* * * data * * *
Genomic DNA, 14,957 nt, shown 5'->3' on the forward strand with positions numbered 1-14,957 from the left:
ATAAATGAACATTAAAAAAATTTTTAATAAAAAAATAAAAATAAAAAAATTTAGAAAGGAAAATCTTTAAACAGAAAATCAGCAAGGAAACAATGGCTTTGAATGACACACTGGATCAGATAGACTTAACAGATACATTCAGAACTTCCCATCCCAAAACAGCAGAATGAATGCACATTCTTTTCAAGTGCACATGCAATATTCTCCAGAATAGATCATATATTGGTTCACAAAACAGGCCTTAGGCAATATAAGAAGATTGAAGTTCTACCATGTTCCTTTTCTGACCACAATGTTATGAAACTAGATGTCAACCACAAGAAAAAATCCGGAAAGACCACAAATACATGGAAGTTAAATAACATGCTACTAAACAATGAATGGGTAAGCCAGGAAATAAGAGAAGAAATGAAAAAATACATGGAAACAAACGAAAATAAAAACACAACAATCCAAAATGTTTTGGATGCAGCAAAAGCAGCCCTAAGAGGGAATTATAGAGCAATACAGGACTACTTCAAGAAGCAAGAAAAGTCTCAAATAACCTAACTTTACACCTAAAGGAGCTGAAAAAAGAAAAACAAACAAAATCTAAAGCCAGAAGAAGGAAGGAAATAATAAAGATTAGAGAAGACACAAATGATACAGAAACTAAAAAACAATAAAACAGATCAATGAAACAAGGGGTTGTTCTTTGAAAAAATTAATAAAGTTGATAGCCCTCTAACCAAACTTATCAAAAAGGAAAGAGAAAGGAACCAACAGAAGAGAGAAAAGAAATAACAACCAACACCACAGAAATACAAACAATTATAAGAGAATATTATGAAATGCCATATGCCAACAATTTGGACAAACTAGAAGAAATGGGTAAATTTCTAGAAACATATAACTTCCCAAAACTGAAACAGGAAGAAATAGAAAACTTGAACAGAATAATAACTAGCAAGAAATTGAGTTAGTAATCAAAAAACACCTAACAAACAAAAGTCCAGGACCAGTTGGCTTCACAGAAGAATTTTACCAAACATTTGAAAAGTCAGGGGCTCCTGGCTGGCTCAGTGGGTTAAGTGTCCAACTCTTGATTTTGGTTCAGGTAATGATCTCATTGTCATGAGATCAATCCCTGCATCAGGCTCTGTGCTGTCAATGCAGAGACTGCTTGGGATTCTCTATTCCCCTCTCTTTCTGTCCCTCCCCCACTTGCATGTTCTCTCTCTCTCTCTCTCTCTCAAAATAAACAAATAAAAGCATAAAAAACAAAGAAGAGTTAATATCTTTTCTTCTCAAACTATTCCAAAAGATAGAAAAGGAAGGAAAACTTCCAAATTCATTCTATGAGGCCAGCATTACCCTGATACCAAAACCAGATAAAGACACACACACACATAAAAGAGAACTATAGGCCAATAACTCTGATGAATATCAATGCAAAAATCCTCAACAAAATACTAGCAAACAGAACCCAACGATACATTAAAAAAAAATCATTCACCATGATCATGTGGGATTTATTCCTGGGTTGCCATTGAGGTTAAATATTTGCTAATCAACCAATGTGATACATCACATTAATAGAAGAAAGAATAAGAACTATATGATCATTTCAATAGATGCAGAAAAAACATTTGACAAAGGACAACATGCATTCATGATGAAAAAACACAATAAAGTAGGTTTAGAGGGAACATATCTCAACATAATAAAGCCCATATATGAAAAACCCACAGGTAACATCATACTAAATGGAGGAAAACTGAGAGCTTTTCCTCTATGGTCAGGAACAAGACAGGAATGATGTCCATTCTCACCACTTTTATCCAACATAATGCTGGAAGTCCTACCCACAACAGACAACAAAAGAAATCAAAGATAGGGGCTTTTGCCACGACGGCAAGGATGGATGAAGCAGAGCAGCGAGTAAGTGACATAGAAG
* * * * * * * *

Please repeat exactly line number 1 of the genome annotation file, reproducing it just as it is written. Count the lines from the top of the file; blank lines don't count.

Genomic DNA, 14,957 nt, shown 5'->3' on the forward strand with positions numbered 1-14,957 from the left: